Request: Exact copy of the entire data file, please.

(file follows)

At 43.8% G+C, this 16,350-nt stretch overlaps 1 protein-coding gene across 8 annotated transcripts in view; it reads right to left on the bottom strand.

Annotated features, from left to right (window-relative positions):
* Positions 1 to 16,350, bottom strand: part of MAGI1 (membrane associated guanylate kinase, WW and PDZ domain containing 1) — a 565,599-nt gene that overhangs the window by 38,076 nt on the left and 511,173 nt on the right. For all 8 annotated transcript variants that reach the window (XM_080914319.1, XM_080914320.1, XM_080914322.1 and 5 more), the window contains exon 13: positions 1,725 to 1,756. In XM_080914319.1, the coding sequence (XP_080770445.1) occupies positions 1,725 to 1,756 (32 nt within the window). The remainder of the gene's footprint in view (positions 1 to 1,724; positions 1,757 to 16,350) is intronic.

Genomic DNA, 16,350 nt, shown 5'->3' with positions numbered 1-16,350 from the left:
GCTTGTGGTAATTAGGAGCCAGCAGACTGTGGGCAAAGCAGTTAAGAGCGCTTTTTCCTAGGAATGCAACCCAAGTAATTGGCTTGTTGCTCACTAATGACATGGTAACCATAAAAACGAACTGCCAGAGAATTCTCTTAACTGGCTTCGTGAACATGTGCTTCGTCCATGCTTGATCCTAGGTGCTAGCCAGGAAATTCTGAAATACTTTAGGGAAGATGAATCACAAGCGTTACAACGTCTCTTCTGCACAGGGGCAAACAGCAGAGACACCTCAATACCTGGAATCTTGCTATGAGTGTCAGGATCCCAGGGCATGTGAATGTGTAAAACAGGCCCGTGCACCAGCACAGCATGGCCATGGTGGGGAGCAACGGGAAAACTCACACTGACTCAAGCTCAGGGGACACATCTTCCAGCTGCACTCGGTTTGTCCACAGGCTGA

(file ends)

At 43.8% G+C, this 16,350-nt stretch overlaps 1 protein-coding gene across 8 annotated transcripts in view; it reads right to left on the bottom strand.

Annotated features, from left to right (window-relative positions):
* Positions 1 to 16,350, bottom strand: part of MAGI1 (membrane associated guanylate kinase, WW and PDZ domain containing 1) — a 565,599-nt gene that overhangs the window by 38,076 nt on the left and 511,173 nt on the right. For all 8 annotated transcript variants that reach the window (XM_080914319.1, XM_080914320.1, XM_080914322.1 and 5 more), the window contains exon 13: positions 1,725 to 1,756. In XM_080914319.1, the coding sequence (XP_080770445.1) occupies positions 1,725 to 1,756 (32 nt within the window). The remainder of the gene's footprint in view (positions 1 to 1,724; positions 1,757 to 16,350) is intronic.

Genomic DNA, 16,350 nt, shown 5'->3' with positions numbered 1-16,350 from the left:
GCTTGTGGTAATTAGGAGCCAGCAGACTGTGGGCAAAGCAGTTAAGAGCGCTTTTTCCTAGGAATGCAACCCAAGTAATTGGCTTGTTGCTCACTAATGACATGGTAACCATAAAAACGAACTGCCAGAGAATTCTCTTAACTGGCTTCGTGAACATGTGCTTCGTCCATGCTTGATCCTAGGTGCTAGCCAGGAAATTCTGAAATACTTTAGGGAAGATGAATCACAAGCGTTACAACGTCTCTTCTGCACAGGGGCAAACAGCAGAGACACCTCAATACCTGGAATCTTGCTATGAGTGTCAGGATCCCAGGGCATGTGAATGTGTAAAACAGGCCCGTGCACCAGCACAGCATGGCCATGGTGGGGAGCAACGGGAAAACTCACACTGACTCAAGCTCAGGGGACACATCTTCCAGCTGCACTCGGTTTGTCCACAGGCTGA